Dogs Who Received Riluzole Two Ways Fared Well in ALS Study

Dogs Who Received Riluzole Two Ways Fared Well in ALS Study

In a study using dogs, the combination of infusing riluzole directly into the spinal cord and also taking it orally increased the concentration of the medication in the spinal cord significantly, compared to oral administration alone.

The results of the study suggest that this combination therapy may increase its benefits in the treatment of amyotrophic lateral sclerosis (ALS) without increasing the risk of adverse side effects.

The study, “Intrathecal Riluzole for the Treatment of Patients With Amyotrophic Lateral Sclerosis,” was published recently in the journal Neurosurgery. It also is scheduled to be presented in October at the 2019 Congress of Neurological Surgeons Annual Meeting in San Francisco.

Riluzole (brand name Rilutek when dispensed in tablets, and Tiglutik when dispensed as oral liquid) is the first treatment approved by the U.S. Food and Drug Administration (FDA) that is known to help improve the survival of ALS patients.

Studies have demonstrated that oral riluzole has modest effectiveness and the dose at which it is administered is limited by hepatic (liver) toxicity and asthenia (abnormal physical weakness or lack of energy).

When administered orally, the amount of riluzole that actually reaches the nerve cells for which it is intended is decreased.

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So, researchers sought to determine if continuous intrathecal (IT) delivery (infused directly into the spinal fluid) of low daily doses of riluzole could increase concentration of the drug in the spinal cord well above those that are achievable with oral treatment alone, without increasing the side effects.

Researchers used purpose-bred hound dogs that were administered oral riluzole in combination with one of three IT doses that were given through continuous infusion.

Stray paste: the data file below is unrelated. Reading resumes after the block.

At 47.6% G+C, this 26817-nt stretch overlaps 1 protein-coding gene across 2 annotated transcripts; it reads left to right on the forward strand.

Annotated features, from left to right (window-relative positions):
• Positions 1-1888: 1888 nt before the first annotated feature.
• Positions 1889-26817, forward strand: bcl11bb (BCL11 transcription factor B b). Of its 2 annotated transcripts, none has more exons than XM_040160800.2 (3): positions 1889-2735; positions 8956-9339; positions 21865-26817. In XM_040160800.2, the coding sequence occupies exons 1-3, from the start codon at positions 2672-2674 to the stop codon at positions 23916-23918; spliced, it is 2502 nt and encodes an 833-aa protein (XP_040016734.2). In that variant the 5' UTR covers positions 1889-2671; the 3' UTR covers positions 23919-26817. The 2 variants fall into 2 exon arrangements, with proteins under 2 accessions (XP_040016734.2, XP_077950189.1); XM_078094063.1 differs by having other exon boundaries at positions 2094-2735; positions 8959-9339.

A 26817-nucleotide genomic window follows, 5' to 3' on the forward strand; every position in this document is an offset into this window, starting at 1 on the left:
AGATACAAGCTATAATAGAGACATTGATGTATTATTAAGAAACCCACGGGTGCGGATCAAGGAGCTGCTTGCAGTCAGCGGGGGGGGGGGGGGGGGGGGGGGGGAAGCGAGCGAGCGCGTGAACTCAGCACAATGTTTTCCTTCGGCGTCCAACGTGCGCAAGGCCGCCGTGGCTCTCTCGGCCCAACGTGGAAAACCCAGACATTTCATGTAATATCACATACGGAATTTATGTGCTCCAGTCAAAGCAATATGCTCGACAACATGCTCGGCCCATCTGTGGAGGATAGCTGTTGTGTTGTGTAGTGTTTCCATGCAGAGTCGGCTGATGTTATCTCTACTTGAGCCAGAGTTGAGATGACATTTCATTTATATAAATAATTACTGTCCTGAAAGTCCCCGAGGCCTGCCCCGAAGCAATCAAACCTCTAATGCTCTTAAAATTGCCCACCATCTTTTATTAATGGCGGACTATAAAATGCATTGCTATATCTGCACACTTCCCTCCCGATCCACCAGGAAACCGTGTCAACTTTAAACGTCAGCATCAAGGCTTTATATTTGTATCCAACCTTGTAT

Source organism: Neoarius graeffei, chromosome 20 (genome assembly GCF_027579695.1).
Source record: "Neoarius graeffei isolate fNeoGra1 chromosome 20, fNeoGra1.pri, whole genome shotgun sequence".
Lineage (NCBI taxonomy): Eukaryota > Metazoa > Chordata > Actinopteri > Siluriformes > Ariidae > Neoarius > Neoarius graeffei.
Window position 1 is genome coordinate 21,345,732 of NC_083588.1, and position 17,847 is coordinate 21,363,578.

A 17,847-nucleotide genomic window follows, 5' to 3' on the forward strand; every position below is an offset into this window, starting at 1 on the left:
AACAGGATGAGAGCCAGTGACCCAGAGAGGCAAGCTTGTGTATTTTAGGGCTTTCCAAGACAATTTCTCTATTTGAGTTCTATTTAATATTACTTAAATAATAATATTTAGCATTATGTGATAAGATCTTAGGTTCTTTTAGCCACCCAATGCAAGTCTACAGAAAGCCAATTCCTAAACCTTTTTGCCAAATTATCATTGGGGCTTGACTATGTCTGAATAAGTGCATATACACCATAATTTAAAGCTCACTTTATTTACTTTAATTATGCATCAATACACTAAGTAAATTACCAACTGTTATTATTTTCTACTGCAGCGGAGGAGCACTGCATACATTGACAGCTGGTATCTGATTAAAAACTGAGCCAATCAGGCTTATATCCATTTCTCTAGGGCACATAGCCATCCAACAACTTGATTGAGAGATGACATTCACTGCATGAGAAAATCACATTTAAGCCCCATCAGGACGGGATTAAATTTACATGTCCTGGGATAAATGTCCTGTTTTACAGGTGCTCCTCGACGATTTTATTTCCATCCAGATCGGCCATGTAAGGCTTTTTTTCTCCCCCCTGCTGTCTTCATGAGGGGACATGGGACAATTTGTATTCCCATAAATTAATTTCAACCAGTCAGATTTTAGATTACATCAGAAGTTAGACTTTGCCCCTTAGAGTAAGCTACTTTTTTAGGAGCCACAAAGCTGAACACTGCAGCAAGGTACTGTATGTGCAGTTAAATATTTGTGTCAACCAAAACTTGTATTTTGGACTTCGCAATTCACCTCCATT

Then, the concentration of riluzole in the blood, spinal cord and brain were measured, along with an assessment of safety and tolerability.

Researchers conducted the assessments at two time points, six weeks and 24 weeks post-treatment.

Results from the six-week study showed that when oral and IT delivery methods were combined, there was a significant increase in the concentration of the drug in the spinal cord, compared to what would have been achieved through oral riluzole alone.

Additionally, researchers found that all three IT doses in combination with oral riluzole were well-tolerated by the animals.

Results from the six-month study, in which the lowest dose from the six-week study was dropped and a higher dose was added, showed that the highest dose of IT riluzole was not well-tolerated by the dogs.

The authors concluded that continuous IT administration of riluzole — when combined with oral administration — increases the concentration of the drug in the spinal cord significantly more than is achievable by oral therapy alone.

Importantly, this increase in drug concentration occurs without increasing the risk for adverse side effects that are associated with constant drug exposure or off-target side effects in the brain.

The researchers added that the combined riluzole therapy may safely enhance neuroprotection and boost the drug’s benefits through improved delivery into the spinal cord. “With a careful selection of IT doses, it could be implemented in patients with ALS,” they wrote.

Iqra holds a MSc in Cellular and Molecular Medicine from the University of Ottawa in Ottawa, Canada. She also holds a BSc in Life Sciences from Queen’s University in Kingston, Canada. Currently, she is completing a PhD in Laboratory Medicine and Pathobiology from the University of Toronto in Toronto, Canada. Her research has ranged from across various disease areas including Alzheimer’s disease, myelodysplastic syndrome, bleeding disorders and rare pediatric brain tumors.